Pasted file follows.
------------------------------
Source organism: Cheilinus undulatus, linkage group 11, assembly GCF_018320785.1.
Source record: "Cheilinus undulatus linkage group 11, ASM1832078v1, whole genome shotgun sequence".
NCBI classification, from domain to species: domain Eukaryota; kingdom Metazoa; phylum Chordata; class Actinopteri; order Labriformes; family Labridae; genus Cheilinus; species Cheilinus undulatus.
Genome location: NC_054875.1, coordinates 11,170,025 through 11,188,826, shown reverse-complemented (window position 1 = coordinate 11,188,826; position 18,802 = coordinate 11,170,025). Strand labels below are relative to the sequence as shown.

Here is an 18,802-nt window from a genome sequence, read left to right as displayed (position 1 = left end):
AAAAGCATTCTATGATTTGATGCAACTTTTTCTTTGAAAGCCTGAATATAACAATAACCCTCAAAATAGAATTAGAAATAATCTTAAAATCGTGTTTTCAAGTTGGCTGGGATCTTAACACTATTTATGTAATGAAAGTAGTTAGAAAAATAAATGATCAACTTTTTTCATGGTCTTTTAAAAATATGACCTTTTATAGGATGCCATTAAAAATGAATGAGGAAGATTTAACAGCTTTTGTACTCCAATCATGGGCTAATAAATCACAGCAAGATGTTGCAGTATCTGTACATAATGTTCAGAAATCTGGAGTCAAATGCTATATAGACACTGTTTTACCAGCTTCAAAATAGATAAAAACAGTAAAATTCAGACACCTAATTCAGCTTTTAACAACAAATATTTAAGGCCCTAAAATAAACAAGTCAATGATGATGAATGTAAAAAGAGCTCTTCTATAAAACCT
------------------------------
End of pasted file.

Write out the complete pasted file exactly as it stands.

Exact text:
Source organism: Cheilinus undulatus, linkage group 11, assembly GCF_018320785.1.
Source record: "Cheilinus undulatus linkage group 11, ASM1832078v1, whole genome shotgun sequence".
NCBI classification, from domain to species: domain Eukaryota; kingdom Metazoa; phylum Chordata; class Actinopteri; order Labriformes; family Labridae; genus Cheilinus; species Cheilinus undulatus.
Genome location: NC_054875.1, coordinates 11,170,025 through 11,188,826, shown reverse-complemented (window position 1 = coordinate 11,188,826; position 18,802 = coordinate 11,170,025). Strand labels below are relative to the sequence as shown.

Here is an 18,802-nt window from a genome sequence, read left to right as displayed (position 1 = left end):
AAAAGCATTCTATGATTTGATGCAACTTTTTCTTTGAAAGCCTGAATATAACAATAACCCTCAAAATAGAATTAGAAATAATCTTAAAATCGTGTTTTCAAGTTGGCTGGGATCTTAACACTATTTATGTAATGAAAGTAGTTAGAAAAATAAATGATCAACTTTTTTCATGGTCTTTTAAAAATATGACCTTTTATAGGATGCCATTAAAAATGAATGAGGAAGATTTAACAGCTTTTGTACTCCAATCATGGGCTAATAAATCACAGCAAGATGTTGCAGTATCTGTACATAATGTTCAGAAATCTGGAGTCAAATGCTATATAGACACTGTTTTACCAGCTTCAAAATAGATAAAAACAGTAAAATTCAGACACCTAATTCAGCTTTTAACAACAAATATTTAAGGCCCTAAAATAAACAAGTCAATGATGATGAATGTAAAAAGAGCTCTTCTATAAAACCT